Cocaine is generally sold on the street as a fine, white, crystalline powder, known as “coke,” “C,” “snow,” “flake,” or “blow.” Street dealers generally dilute it with such inert substances as cornstarch, talcum powder, and/or sugar, with such active drugs as procaine (a chemically-related local anesthetic) or with other stimulants such as amphetamines. Crack is the street name given to the freebase form of cocaine that has been processed from the powdered cocaine hydrochloride form to a smokable substance. The term “crack” refers to the crackling sound heard when the mixture is smoked. Crack cocaine is processed with ammonia or sodium bicarbonate (baking soda) and water, and heated to remove the hydrochloride.


Marijuana is the most commonly used illicit drug in the United States.

A dry, shredded green/brown mix of flowers, stems, seeds, and leaves of the hemp plant Cannabis sativa, it usually is smoked as a cigarette (joint, nail), or in a pipe (bong). It also is smoked in blunts; cigars that have been emptied of tobacco and refilled with marijuana, often in combination with another drug. Use might also include mixing marijuana in food or brewing it as a tea. As a more concentrated, resinous form it is called hashish and, as a sticky black liquid, hash oil. Marijuana smoke has a pungent and distinctive, usually sweet-and-sour odor.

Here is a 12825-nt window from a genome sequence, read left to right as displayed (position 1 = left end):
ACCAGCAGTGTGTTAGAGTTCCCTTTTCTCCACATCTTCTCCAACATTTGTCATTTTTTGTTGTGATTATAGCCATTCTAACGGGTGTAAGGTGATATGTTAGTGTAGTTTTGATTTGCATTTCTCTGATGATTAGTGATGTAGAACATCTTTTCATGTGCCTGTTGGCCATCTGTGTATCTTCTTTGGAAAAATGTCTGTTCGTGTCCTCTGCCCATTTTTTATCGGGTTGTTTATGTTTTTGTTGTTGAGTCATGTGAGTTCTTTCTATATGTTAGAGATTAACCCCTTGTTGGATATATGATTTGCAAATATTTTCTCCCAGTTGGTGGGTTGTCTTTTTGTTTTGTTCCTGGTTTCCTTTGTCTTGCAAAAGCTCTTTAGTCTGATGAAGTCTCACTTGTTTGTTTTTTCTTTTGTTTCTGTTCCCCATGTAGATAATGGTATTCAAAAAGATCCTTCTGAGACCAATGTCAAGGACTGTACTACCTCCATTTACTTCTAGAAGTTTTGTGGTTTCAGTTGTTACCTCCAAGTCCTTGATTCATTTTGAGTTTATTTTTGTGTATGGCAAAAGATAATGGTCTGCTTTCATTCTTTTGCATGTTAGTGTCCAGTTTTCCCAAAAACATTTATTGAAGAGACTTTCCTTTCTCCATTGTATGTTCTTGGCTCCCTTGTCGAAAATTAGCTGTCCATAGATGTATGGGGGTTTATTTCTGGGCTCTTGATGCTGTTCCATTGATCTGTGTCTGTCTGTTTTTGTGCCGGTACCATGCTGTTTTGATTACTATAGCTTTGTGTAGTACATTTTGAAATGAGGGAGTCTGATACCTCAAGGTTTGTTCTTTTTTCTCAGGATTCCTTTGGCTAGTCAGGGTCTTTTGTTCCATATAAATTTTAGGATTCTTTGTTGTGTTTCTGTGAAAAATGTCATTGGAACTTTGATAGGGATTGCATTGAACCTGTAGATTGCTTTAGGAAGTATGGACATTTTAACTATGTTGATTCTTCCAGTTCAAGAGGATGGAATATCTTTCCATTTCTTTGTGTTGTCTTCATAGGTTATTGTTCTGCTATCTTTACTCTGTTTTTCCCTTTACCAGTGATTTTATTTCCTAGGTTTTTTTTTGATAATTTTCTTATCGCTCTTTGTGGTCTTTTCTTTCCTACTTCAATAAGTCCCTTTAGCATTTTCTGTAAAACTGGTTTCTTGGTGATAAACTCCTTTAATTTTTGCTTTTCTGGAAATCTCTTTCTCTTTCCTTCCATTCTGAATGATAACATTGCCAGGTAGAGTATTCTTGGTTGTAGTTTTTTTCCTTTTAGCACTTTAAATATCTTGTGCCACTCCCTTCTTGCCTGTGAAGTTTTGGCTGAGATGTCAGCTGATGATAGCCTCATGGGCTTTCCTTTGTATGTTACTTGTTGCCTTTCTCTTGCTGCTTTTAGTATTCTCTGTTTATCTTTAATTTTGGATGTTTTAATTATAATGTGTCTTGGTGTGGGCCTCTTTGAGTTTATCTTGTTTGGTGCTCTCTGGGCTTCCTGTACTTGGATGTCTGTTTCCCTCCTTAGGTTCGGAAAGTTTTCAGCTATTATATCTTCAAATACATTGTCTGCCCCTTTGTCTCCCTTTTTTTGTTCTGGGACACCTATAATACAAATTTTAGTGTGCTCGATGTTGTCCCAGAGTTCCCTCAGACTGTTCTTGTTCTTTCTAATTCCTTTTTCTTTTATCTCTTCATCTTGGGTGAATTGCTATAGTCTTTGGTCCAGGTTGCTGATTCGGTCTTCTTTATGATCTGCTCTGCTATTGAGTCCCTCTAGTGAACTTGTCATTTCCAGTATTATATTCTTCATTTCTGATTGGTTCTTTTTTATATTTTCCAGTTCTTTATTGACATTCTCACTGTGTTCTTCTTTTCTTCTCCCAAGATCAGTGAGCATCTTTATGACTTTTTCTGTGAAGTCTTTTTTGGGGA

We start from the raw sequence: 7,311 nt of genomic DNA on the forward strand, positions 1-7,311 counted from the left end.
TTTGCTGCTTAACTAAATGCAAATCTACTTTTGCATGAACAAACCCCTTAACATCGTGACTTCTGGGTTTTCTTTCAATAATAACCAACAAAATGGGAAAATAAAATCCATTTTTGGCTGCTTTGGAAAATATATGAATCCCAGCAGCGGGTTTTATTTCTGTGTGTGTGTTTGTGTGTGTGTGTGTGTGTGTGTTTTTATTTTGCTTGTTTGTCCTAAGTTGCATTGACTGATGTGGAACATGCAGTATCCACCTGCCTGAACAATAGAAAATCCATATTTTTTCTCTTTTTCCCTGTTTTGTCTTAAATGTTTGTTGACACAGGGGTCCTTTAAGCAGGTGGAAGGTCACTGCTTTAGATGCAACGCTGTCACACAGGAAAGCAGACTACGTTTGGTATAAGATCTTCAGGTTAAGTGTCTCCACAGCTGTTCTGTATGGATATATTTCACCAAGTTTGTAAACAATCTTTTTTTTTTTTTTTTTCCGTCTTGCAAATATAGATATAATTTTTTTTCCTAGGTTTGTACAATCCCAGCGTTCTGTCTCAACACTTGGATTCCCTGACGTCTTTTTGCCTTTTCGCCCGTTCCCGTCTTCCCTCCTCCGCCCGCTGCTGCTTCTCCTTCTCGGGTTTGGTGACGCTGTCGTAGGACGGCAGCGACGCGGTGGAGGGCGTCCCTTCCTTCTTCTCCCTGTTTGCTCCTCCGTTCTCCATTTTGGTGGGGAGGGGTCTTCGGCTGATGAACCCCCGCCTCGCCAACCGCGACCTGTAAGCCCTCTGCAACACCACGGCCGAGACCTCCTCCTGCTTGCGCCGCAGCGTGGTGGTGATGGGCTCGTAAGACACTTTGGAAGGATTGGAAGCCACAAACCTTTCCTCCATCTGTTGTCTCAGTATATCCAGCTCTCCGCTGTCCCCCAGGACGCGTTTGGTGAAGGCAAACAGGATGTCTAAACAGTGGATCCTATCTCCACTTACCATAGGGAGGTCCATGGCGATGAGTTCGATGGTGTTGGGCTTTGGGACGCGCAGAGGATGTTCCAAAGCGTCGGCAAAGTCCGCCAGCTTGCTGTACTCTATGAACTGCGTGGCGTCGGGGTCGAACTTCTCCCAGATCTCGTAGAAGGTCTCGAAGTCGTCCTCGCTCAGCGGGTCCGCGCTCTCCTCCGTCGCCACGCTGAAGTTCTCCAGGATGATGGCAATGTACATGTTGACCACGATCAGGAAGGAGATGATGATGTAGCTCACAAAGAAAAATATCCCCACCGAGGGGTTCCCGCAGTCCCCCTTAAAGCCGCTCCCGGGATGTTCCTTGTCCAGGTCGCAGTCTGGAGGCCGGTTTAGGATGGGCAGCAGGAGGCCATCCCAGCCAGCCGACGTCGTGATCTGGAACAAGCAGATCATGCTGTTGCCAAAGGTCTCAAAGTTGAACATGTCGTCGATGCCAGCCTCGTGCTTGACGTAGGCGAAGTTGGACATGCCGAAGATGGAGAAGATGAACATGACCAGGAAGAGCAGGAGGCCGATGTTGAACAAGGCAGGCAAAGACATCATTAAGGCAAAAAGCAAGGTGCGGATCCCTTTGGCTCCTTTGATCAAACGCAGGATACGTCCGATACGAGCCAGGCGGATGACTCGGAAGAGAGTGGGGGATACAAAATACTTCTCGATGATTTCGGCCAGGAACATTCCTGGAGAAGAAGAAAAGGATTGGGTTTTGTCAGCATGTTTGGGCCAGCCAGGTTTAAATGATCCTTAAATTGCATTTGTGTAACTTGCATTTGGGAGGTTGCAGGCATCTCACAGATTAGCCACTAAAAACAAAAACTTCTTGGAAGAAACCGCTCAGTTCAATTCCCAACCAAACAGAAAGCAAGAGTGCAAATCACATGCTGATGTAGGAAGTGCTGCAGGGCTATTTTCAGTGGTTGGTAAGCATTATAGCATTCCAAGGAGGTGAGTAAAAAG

There are countless street terms for marijuana including pot, herb, weed, grass, widow, ganja, and hash, as well as terms derived from trademarked varieties of cannabis, such as Bubble Gum®, Northern Lights®, Juicy Fruit®, Afghani #1®, and a number of Skunk varieties. The main active chemical in marijuana is THC (delta-9-tetrahydrocannabinol). The membranes of certain nerve cells in the brain contain protein receptors that bind to THC. Once securely in place, THC kicks off a series of cellular reactions that ultimately lead to the high that users experience when they smoke marijuana.